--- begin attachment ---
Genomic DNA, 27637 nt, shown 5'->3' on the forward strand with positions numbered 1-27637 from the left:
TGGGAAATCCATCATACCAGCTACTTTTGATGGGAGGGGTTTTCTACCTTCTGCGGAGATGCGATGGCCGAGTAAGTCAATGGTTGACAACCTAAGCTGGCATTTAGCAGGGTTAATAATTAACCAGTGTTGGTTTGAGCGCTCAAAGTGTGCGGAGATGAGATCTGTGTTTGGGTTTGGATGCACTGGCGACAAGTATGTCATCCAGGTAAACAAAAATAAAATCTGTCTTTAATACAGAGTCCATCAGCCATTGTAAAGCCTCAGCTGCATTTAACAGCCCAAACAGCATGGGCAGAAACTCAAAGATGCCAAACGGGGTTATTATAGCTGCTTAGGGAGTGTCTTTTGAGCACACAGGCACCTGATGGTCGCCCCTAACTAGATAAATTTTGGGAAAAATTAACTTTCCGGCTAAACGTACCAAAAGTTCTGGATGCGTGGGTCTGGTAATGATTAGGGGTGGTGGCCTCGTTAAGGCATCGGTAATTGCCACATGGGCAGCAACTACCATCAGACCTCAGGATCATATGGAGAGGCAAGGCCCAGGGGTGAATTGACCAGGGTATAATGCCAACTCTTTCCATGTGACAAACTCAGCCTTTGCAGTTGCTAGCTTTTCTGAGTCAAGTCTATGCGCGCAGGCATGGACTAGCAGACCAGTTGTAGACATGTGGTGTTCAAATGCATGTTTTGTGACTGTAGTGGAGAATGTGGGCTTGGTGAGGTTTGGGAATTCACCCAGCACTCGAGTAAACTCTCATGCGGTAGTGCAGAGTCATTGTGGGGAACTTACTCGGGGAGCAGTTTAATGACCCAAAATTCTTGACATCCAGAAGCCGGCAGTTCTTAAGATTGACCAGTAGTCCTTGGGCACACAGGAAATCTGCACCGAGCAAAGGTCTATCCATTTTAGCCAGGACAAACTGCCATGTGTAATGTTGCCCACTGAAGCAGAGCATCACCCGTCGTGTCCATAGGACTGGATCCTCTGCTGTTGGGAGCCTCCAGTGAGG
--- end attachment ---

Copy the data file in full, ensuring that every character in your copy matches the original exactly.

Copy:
Genomic DNA, 27637 nt, shown 5'->3' on the forward strand with positions numbered 1-27637 from the left:
TGGGAAATCCATCATACCAGCTACTTTTGATGGGAGGGGTTTTCTACCTTCTGCGGAGATGCGATGGCCGAGTAAGTCAATGGTTGACAACCTAAGCTGGCATTTAGCAGGGTTAATAATTAACCAGTGTTGGTTTGAGCGCTCAAAGTGTGCGGAGATGAGATCTGTGTTTGGGTTTGGATGCACTGGCGACAAGTATGTCATCCAGGTAAACAAAAATAAAATCTGTCTTTAATACAGAGTCCATCAGCCATTGTAAAGCCTCAGCTGCATTTAACAGCCCAAACAGCATGGGCAGAAACTCAAAGATGCCAAACGGGGTTATTATAGCTGCTTAGGGAGTGTCTTTTGAGCACACAGGCACCTGATGGTCGCCCCTAACTAGATAAATTTTGGGAAAAATTAACTTTCCGGCTAAACGTACCAAAAGTTCTGGATGCGTGGGTCTGGTAATGATTAGGGGTGGTGGCCTCGTTAAGGCATCGGTAATTGCCACATGGGCAGCAACTACCATCAGACCTCAGGATCATATGGAGAGGCAAGGCCCAGGGGTGAATTGACCAGGGTATAATGCCAACTCTTTCCATGTGACAAACTCAGCCTTTGCAGTTGCTAGCTTTTCTGAGTCAAGTCTATGCGCGCAGGCATGGACTAGCAGACCAGTTGTAGACATGTGGTGTTCAAATGCATGTTTTGTGACTGTAGTGGAGAATGTGGGCTTGGTGAGGTTTGGGAATTCACCCAGCACTCGAGTAAACTCTCATGCGGTAGTGCAGAGTCATTGTGGGGAACTTACTCGGGGAGCAGTTTAATGACCCAAAATTCTTGACATCCAGAAGCCGGCAGTTCTTAAGATTGACCAGTAGTCCTTGGGCACACAGGAAATCTGCACCGAGCAAAGGTCTATCCATTTTAGCCAGGACAAACTGCCATGTGTAATGTTGCCCACTGAAGCAGAGCATCACCCGTCGTGTCCATAGGACTGGATCCTCTGCTGTTGGGAGCCTCCAGTGAGG